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Smallest planting hole?

Hey folks,

We are about to lay our new patio. It will be edged with cobbles and then there will be a narrow bed between the cobbles and a fence.

I would like to plant a climber (possibly hop) up the fence so need to factor in a planting hole between the cobbles and the fence. I have read variously that it should be no less than 15cm, no less than 45cm or no less than twice the size of the rootball. I am keen to keep it as small as possible. What width would people recommend?

The reason to keep it as narrow as possible is because the line of the cobbles will run along the 10m length of the patio but the planting section will only be along this 2m length. I don't want to have a 45cm strip which, for 8m, is unplanted.


  • Lizzie27Lizzie27 Posts: 11,161
    If I understand you correctly, you only want to plant this one plant? If so, there is no need to to have a long bed of soil between the cobbles and the fence, just dig a hole a little bigger than the pot the plant comes in.  What do you intend to do about the rest of the strip though, grass it or put gravel down?
    North East Somerset - Clay soil over limestone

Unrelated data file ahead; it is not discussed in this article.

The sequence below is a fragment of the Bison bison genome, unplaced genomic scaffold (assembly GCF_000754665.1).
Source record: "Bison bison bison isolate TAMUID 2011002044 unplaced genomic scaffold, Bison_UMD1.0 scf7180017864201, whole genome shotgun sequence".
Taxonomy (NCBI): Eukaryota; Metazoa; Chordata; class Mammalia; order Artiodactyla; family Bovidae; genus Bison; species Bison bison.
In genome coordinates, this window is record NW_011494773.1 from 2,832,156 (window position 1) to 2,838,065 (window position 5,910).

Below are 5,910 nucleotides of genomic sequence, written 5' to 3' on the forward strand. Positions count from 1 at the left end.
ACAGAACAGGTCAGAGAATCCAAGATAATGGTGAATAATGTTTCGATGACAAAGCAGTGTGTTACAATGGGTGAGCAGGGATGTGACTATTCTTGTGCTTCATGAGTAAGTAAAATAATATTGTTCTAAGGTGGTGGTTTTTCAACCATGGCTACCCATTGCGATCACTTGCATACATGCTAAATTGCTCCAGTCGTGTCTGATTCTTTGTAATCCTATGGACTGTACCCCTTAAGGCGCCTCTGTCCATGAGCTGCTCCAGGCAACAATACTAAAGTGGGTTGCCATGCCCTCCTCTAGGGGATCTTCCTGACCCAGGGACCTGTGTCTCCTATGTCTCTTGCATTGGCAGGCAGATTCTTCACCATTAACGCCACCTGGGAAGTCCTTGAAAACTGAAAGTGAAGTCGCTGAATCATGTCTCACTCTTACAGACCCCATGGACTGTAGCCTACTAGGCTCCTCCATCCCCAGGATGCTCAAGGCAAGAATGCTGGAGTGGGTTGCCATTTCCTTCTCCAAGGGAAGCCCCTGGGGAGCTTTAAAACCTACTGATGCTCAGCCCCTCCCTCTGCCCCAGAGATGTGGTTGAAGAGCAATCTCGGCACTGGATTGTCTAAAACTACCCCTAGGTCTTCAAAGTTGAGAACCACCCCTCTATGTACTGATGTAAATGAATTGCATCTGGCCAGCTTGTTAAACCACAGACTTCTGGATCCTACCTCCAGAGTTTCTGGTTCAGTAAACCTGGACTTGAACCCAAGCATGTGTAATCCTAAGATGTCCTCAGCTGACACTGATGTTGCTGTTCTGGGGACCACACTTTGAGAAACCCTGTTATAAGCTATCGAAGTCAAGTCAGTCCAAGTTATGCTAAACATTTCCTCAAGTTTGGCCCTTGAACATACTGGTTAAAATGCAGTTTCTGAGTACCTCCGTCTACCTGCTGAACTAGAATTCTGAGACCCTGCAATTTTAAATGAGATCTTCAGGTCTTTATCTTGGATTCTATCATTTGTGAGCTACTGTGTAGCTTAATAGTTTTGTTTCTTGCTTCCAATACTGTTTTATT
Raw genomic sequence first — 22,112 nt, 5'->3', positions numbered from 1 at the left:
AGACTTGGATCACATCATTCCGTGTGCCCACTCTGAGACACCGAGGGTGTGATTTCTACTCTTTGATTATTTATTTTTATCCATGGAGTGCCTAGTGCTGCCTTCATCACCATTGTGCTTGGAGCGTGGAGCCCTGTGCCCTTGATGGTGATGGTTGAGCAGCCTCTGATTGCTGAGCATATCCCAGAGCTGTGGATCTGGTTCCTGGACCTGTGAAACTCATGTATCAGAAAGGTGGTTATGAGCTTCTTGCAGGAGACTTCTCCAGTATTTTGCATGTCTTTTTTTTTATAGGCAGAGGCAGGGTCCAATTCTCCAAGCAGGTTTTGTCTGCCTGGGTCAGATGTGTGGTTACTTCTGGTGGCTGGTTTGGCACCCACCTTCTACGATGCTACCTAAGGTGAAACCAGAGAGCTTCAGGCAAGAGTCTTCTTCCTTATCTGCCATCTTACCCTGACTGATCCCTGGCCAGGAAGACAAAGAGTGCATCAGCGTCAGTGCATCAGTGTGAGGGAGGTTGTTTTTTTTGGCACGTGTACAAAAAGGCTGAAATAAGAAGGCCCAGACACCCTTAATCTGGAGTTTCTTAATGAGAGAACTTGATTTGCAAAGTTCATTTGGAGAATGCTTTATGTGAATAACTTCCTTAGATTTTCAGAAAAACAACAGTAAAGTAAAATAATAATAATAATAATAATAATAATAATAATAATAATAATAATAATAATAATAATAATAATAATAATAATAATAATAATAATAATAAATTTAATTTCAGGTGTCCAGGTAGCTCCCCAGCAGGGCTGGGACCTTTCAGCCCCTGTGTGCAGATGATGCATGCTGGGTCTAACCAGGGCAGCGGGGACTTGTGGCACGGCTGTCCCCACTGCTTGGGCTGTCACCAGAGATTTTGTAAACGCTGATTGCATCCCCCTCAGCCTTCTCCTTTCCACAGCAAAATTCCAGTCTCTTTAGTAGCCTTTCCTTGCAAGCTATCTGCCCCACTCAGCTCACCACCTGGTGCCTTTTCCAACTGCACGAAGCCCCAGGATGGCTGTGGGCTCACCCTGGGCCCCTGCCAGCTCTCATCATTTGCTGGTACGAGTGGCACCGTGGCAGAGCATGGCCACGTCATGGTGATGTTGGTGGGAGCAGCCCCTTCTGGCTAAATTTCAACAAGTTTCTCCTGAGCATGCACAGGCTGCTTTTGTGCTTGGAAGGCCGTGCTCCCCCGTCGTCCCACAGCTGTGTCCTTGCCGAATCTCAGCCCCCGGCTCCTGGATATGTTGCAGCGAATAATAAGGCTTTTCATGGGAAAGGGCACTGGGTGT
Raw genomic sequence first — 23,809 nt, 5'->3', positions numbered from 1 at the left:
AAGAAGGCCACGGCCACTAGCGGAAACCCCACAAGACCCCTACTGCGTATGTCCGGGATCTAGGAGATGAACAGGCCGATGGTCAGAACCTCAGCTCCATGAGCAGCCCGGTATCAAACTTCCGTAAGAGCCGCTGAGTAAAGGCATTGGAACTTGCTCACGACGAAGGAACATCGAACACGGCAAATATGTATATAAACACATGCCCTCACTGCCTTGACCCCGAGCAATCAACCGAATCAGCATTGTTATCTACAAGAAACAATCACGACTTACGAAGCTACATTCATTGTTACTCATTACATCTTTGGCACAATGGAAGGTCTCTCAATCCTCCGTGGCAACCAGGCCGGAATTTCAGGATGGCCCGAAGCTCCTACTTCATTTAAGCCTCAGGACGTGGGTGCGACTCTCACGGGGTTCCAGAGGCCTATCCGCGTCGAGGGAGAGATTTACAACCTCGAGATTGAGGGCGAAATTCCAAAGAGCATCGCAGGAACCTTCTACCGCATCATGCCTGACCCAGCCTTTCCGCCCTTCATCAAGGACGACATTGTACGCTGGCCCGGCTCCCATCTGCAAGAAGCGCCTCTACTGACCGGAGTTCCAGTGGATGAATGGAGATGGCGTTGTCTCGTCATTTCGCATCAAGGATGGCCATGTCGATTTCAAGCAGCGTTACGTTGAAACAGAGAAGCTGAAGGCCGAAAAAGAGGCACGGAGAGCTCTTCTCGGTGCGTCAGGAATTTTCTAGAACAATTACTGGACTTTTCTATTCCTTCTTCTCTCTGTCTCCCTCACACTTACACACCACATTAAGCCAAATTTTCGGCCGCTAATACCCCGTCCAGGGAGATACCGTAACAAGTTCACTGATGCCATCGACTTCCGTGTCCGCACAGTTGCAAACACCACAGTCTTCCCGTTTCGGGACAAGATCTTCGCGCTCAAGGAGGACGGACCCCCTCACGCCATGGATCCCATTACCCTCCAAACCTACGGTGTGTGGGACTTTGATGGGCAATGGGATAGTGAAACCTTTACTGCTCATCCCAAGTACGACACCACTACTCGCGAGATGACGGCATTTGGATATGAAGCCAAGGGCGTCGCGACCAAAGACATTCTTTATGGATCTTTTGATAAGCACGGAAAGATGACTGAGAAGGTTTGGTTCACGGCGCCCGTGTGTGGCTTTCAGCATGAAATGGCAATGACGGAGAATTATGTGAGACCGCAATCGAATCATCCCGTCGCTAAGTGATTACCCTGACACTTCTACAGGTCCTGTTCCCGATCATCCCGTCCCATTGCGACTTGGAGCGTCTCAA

• pansyfacepansyface Posts: 21,897
    Lots to consider. Rain shadow being one of them. The water retention capability of your soil being another. Lie of the land? Would rainwater run away or towards the bed? Aspect? Is it in full sun all day? 

    Your plant(s) will need adequate water and the space you have left for rain to achieve this is very limited.
    Apophthegm -  a big word for a small thought.
    If you live in Derbyshire, as I do.
  • The usual recommendation for paving in a garden is for it to be slightly sloped away from the house so water is not left sitting on the patio and does not flow into the house at times of heavy rain. This water may be channeled towards the planting hole if you lay the patio to suit this. Not sure if you are only planting the one climber why you want the non paved area to stretch for the 10metre length of the patio. The hole twice the size of the root ball sounds just like the standard directions given for planting any garden plant and does not take into account the full grown size of what you are growing or the nature of the soil. Some paving is laid in a way that allows water flow through it into the soil under it when the paving is placed on top of gravel while in other situations the water can not get through the paving like if it is set on a solid concrete base so this is also a factor in deciding how much of an opening is required for the plant to have access to sufficient water.
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